Tuesday, 19 June 2012

Savage Messiah (1972)

When Ken Russell died in 2011, British cinema lost one of its true originals. His work was infuriating, often tasteless, but never boring. As Mark Kermode has said, he ‘proved that British cinema didn't have to be about kitchen-sink realism—it could be every bit as flamboyant as Fellini.’

Savage Messiah, released in 1972, is less flamboyant than most. I always thought it one of his more successful feature films, perhaps because the low budget (he financed the movie himself) forced him to rein in his imagination. That said, it’s still full of trademark Russell pyrotechnics. In telling the story of Henri Gaudier-Brzeska, the French sculptor who died virtually unknown in the trenches of the First World War, the director couldn’t resist turning the volume up to 11 in every scene. Gaudier – a one-dimensional turn by newcomer Scott Antony – does little but rant and jump about a lot while proclaiming his genius. The standout performance in the film comes from Dorothy Tutin as Sophie Brzeska, the Polish woman twice his age with whom Gaudier lived for the last five years of his life. Until watching the film again recently, I’d forgotten what an accomplished actress she was. She alone provides any light and shade.

So Sophie is the most interesting character in the scenario – which left Russell with a problem in setting out to tell Gaudier’s story. One suspects he recognised that. The film ends with a long sequence representing the posthumous exhibition of Gaudier’s work. As the camera lingers over those sensuous forms, forms inclined to abstraction yet still recognisably human or animal, you realise for the first time what a damn fine sculptor he was. This realisation goes some way to answering the question that has dogged the viewer up to that point: why would anyone make a biopic about someone so irritating? I say only ‘some way’. For me, Russell’s best work was on TV, especially in the superlative Song of Summer, his portrait of the troubled relationship between composer Frederick Delius and his amanuensis, Eric Fenby. The Delius film succeeds where Savage Messiah (arguably) fails, in that it forces you to take seriously a second-rate creative artist whom you didn’t rate before you saw the film.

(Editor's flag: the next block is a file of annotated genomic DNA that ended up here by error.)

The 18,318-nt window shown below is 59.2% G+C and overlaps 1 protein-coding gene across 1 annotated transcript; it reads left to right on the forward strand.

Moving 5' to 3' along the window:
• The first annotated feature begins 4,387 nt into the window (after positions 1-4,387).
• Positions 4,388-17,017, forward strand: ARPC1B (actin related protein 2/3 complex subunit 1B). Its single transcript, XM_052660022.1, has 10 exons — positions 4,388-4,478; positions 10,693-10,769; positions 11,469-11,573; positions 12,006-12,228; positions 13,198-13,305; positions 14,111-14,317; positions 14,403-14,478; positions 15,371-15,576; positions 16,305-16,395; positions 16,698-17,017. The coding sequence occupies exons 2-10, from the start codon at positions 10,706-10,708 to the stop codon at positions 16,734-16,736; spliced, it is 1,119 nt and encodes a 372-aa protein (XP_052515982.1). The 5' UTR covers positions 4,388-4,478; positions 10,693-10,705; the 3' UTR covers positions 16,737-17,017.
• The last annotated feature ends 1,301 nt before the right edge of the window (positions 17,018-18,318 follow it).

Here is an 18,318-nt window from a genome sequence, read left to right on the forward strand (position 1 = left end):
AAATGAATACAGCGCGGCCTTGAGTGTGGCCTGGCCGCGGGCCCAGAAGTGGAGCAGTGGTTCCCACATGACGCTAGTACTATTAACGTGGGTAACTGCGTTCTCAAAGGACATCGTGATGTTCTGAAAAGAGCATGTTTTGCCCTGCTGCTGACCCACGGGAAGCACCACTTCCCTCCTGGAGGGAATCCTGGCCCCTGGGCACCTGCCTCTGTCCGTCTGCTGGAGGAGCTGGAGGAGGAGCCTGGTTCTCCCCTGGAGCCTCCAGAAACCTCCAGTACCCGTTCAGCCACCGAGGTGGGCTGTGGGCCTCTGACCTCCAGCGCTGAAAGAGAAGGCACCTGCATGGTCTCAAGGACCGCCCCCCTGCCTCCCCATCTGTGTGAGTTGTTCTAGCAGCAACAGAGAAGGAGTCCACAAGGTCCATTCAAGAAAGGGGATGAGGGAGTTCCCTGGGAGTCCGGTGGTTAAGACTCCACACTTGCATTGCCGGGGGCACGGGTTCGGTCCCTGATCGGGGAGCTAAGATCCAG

No shortage of talent fed into Savage Messiah. The poet Christopher Logue wrote the screenplay, based on HS Ede’s biography of the sculptor. Derek Jarman was set designer and Lindsay Kemp turns in a cameo role as Gaudier’s pal Angus Corky. And then there’s Helen Mirren playing a suffragette and occasional arsonist, an upper-class rebel at odds with her class (at least until the outbreak of war shocks her back into her default mode of jingoism). The character of ‘Gosh’ Boyle is inspired by an unnamed figure in Ede’s biography, a girl whom Gaudier noticed admiring his ‘Wrestler’ sculpture in a gallery. He spoke to her and found her ‘intelligent’, neither ‘prudish’ nor ‘hypocritical’, but ‘dashing and brilliant’. At the outset she informed him that ‘she had no pretensions of being a pure woman, and that she had felt very much annoyed with some man who had lectured her on the beauty of virginity.’ Sophie, the sculptor’s complaisant companion, let it be known that she had no objection to Gaudier making love to this woman so long as she could stand behind a screen while the event took place. This incident, inevitably, is picked up in Russell’s film, as are the model’s unformed ambitions as artist and performer: